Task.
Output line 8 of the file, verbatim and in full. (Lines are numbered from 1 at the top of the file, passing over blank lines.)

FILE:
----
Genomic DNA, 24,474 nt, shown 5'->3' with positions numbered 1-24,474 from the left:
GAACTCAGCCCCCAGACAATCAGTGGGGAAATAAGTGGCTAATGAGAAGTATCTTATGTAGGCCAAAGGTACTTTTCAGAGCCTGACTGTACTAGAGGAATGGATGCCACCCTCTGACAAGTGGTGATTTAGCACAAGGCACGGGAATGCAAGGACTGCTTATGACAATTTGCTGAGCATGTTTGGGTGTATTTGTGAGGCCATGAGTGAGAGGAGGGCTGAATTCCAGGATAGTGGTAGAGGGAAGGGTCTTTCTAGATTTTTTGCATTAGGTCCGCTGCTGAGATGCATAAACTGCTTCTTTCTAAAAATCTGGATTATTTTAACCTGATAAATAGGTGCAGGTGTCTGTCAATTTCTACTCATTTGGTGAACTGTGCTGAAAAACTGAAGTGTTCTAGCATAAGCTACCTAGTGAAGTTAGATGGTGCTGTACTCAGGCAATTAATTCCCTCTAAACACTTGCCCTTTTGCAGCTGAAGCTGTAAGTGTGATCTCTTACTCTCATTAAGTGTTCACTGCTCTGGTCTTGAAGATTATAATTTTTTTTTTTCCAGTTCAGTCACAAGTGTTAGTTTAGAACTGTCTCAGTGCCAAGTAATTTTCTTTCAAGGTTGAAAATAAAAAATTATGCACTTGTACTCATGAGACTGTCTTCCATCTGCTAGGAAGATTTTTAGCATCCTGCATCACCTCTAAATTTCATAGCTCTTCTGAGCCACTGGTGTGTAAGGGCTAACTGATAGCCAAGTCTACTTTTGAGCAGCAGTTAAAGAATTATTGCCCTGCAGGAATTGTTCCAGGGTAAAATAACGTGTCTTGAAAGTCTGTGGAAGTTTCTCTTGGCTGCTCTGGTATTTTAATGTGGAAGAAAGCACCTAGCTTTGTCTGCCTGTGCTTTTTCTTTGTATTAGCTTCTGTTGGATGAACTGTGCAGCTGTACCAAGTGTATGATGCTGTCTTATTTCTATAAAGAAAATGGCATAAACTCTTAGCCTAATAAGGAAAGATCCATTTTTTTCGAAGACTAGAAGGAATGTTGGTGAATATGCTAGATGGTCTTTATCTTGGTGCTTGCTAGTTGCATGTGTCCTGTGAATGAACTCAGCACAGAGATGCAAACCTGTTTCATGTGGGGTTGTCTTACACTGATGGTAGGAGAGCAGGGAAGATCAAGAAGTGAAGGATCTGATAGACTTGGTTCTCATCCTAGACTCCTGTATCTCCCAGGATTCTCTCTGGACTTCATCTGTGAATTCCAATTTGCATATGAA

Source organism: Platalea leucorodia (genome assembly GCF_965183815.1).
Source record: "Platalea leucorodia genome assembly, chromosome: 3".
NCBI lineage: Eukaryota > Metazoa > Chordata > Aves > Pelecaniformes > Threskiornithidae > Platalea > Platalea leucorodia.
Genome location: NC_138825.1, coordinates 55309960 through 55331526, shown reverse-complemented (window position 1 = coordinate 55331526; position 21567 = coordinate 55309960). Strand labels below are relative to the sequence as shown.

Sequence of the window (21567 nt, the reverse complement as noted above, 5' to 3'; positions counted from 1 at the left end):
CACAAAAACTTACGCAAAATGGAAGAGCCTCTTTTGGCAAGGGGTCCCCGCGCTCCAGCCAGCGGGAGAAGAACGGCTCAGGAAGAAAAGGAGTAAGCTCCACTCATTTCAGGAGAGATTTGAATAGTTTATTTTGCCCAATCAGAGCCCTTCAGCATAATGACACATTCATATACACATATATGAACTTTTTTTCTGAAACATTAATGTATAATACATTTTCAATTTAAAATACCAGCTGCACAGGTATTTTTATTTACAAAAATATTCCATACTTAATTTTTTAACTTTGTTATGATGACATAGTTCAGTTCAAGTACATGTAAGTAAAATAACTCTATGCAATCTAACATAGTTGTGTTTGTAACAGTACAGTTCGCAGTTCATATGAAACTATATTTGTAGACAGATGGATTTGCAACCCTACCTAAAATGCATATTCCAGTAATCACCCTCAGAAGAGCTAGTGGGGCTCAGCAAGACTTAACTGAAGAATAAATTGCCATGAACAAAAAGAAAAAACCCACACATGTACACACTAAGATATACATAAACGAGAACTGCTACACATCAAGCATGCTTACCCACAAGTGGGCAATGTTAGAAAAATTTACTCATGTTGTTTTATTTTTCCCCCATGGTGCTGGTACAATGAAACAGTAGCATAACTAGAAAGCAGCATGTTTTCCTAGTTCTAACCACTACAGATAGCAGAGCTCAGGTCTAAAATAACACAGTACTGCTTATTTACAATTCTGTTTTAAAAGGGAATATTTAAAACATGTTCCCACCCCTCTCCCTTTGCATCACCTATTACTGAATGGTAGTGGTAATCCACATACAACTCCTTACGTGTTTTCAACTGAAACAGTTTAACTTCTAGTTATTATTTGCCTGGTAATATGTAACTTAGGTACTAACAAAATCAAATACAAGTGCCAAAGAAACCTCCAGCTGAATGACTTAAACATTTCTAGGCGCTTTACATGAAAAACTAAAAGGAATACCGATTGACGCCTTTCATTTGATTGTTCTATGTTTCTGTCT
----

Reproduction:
CACAAAAACTTACGCAAAATGGAAGAGCCTCTTTTGGCAAGGGGTCCCCGCGCTCCAGCCAGCGGGAGAAGAACGGCTCAGGAAGAAAAGGAGTAAGCTCCACTCATTTCAGGAGAGATTTGAATAGTTTATTTTGCCCAATCAGAGCCCTTCAGCATAATGACACATTCATATACACATATATGAACTTTTTTTCTGAAACATTAATGTATAATACATTTTCAATTTAAAATACCAGCTGCACAGGTATTTTTATTTACAAAAATATTCCATACTTAATTTTTTAACTTTGTTATGATGACATAGTTCAGTTCAAGTACATGTAAGTAAAATAACTCTATGCAATCTAACATAGTTGTGTTTGTAACAGTACAGTTCGCAGTTCATATGAAACTATATTTGTAGACAGATGGATTTGCAACCCTACCTAAAATGCATATTCCAGTAATCACCCTCAGAAGAGCTAGTGGGGCTCAGCAAGACTTAACTGAAGAATAAATTGCCATGAACAAAAAGAAAAAACCCACACATGTACACACTAAGATATACATAAACGAGAACTGCTACACATCAAGCATGCTTACCCACAAGTGGGCAATGTTAGAAAAATTTACTCATGTTGTTTTATTTTTCCCCCATGGTGCTGGTACAATGAAACAGTAGCATAACTAGAAAGCAGCATGTTTTCCTAGTTCTAACCACTACAGATAGCAGAGCTCAGGTCTAAAATAACACAGTACTGCTTATTTACAATTCTGTTTTAAAAGGGAATATTTAAAACATGTTCCCACCCCTCTCCCTTTGCATCACCTATTACTGAATGGTAGTGGTAATCCACATACAACTCCTTACGTGTTTTCAACTGAAACAGTTTAACTTCTAGTTATTATTTGCCTGGTAATATGTAACTTAGGTACTAACAAAATCAAATACAAGTGCCAAAGAAACCTCCAGCTGAATGACTTAAACATTTCTAGGCGCTTTACATGAAAAACTAAAAGGAATACCGATTGACGCCTTTCATTTGATTGTTCTATGTTTCTGTCT